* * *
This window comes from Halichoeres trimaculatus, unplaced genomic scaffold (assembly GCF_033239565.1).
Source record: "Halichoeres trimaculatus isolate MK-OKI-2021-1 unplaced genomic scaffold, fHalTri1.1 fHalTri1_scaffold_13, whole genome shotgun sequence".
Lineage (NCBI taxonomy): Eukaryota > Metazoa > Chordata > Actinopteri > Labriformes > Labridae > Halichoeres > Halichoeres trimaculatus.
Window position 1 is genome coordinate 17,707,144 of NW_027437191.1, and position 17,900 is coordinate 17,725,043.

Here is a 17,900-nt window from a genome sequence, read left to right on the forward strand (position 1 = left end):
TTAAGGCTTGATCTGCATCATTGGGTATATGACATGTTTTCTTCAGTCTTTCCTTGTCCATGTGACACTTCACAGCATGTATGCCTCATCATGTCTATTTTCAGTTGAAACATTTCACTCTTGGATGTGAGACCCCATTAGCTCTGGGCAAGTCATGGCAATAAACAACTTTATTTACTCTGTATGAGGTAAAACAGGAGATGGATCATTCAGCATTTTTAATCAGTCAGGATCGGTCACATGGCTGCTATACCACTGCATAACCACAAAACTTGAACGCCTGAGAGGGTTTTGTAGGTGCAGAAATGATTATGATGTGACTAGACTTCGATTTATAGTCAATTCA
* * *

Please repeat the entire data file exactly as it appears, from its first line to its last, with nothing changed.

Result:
This window comes from Halichoeres trimaculatus, unplaced genomic scaffold (assembly GCF_033239565.1).
Source record: "Halichoeres trimaculatus isolate MK-OKI-2021-1 unplaced genomic scaffold, fHalTri1.1 fHalTri1_scaffold_13, whole genome shotgun sequence".
Lineage (NCBI taxonomy): Eukaryota > Metazoa > Chordata > Actinopteri > Labriformes > Labridae > Halichoeres > Halichoeres trimaculatus.
Window position 1 is genome coordinate 17,707,144 of NW_027437191.1, and position 17,900 is coordinate 17,725,043.

Here is a 17,900-nt window from a genome sequence, read left to right on the forward strand (position 1 = left end):
TTAAGGCTTGATCTGCATCATTGGGTATATGACATGTTTTCTTCAGTCTTTCCTTGTCCATGTGACACTTCACAGCATGTATGCCTCATCATGTCTATTTTCAGTTGAAACATTTCACTCTTGGATGTGAGACCCCATTAGCTCTGGGCAAGTCATGGCAATAAACAACTTTATTTACTCTGTATGAGGTAAAACAGGAGATGGATCATTCAGCATTTTTAATCAGTCAGGATCGGTCACATGGCTGCTATACCACTGCATAACCACAAAACTTGAACGCCTGAGAGGGTTTTGTAGGTGCAGAAATGATTATGATGTGACTAGACTTCGATTTATAGTCAATTCA